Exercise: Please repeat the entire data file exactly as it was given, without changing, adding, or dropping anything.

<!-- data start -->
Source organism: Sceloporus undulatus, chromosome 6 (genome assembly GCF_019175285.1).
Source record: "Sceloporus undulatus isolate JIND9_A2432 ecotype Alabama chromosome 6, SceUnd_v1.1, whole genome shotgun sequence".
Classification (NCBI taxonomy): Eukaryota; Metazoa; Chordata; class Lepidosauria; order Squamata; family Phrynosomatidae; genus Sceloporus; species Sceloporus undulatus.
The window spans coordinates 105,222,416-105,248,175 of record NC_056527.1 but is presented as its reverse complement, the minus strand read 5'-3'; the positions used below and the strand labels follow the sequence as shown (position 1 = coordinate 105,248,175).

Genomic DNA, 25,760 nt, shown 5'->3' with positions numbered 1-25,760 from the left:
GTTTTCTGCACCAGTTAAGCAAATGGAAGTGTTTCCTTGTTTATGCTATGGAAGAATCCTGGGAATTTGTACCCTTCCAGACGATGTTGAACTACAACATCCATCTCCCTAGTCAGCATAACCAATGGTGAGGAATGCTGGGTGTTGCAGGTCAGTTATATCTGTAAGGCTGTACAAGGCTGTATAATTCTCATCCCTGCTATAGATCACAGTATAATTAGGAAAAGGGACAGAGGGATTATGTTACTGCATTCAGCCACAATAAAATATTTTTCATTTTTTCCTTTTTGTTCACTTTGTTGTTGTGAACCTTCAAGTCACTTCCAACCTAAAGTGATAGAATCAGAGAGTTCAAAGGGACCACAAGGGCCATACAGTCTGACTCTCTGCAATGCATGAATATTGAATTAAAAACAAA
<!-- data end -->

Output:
Source organism: Sceloporus undulatus, chromosome 6 (genome assembly GCF_019175285.1).
Source record: "Sceloporus undulatus isolate JIND9_A2432 ecotype Alabama chromosome 6, SceUnd_v1.1, whole genome shotgun sequence".
Classification (NCBI taxonomy): Eukaryota; Metazoa; Chordata; class Lepidosauria; order Squamata; family Phrynosomatidae; genus Sceloporus; species Sceloporus undulatus.
The window spans coordinates 105,222,416-105,248,175 of record NC_056527.1 but is presented as its reverse complement, the minus strand read 5'-3'; the positions used below and the strand labels follow the sequence as shown (position 1 = coordinate 105,248,175).

Genomic DNA, 25,760 nt, shown 5'->3' with positions numbered 1-25,760 from the left:
GTTTTCTGCACCAGTTAAGCAAATGGAAGTGTTTCCTTGTTTATGCTATGGAAGAATCCTGGGAATTTGTACCCTTCCAGACGATGTTGAACTACAACATCCATCTCCCTAGTCAGCATAACCAATGGTGAGGAATGCTGGGTGTTGCAGGTCAGTTATATCTGTAAGGCTGTACAAGGCTGTATAATTCTCATCCCTGCTATAGATCACAGTATAATTAGGAAAAGGGACAGAGGGATTATGTTACTGCATTCAGCCACAATAAAATATTTTTCATTTTTTCCTTTTTGTTCACTTTGTTGTTGTGAACCTTCAAGTCACTTCCAACCTAAAGTGATAGAATCAGAGAGTTCAAAGGGACCACAAGGGCCATACAGTCTGACTCTCTGCAATGCATGAATATTGAATTAAAAACAAA